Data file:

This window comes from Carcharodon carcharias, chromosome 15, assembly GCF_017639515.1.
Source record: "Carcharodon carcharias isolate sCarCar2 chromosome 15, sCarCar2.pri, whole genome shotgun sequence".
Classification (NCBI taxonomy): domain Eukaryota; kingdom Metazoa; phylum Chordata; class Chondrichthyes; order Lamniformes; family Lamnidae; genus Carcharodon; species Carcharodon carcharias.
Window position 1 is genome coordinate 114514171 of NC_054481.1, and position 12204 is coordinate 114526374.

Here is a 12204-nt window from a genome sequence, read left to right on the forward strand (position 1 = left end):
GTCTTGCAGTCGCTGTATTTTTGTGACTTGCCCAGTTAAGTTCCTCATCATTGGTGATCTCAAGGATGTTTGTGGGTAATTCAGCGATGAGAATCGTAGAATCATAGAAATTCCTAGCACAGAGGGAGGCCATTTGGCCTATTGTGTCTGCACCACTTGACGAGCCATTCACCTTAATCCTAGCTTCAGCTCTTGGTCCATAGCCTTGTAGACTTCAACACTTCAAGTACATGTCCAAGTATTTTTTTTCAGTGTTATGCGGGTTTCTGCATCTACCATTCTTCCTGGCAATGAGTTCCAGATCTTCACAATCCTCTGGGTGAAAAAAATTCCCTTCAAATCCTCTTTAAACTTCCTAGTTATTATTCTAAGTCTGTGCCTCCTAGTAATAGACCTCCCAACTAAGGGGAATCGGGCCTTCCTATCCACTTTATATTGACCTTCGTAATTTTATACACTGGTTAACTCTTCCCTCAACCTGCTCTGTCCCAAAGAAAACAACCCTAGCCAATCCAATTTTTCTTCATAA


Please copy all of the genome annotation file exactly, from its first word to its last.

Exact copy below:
This window comes from Carcharodon carcharias, chromosome 15, assembly GCF_017639515.1.
Source record: "Carcharodon carcharias isolate sCarCar2 chromosome 15, sCarCar2.pri, whole genome shotgun sequence".
Classification (NCBI taxonomy): domain Eukaryota; kingdom Metazoa; phylum Chordata; class Chondrichthyes; order Lamniformes; family Lamnidae; genus Carcharodon; species Carcharodon carcharias.
Window position 1 is genome coordinate 114514171 of NC_054481.1, and position 12204 is coordinate 114526374.

Here is a 12204-nt window from a genome sequence, read left to right on the forward strand (position 1 = left end):
GTCTTGCAGTCGCTGTATTTTTGTGACTTGCCCAGTTAAGTTCCTCATCATTGGTGATCTCAAGGATGTTTGTGGGTAATTCAGCGATGAGAATCGTAGAATCATAGAAATTCCTAGCACAGAGGGAGGCCATTTGGCCTATTGTGTCTGCACCACTTGACGAGCCATTCACCTTAATCCTAGCTTCAGCTCTTGGTCCATAGCCTTGTAGACTTCAACACTTCAAGTACATGTCCAAGTATTTTTTTTCAGTGTTATGCGGGTTTCTGCATCTACCATTCTTCCTGGCAATGAGTTCCAGATCTTCACAATCCTCTGGGTGAAAAAAATTCCCTTCAAATCCTCTTTAAACTTCCTAGTTATTATTCTAAGTCTGTGCCTCCTAGTAATAGACCTCCCAACTAAGGGGAATCGGGCCTTCCTATCCACTTTATATTGACCTTCGTAATTTTATACACTGGTTAACTCTTCCCTCAACCTGCTCTGTCCCAAAGAAAACAACCCTAGCCAATCCAATTTTTCTTCATAA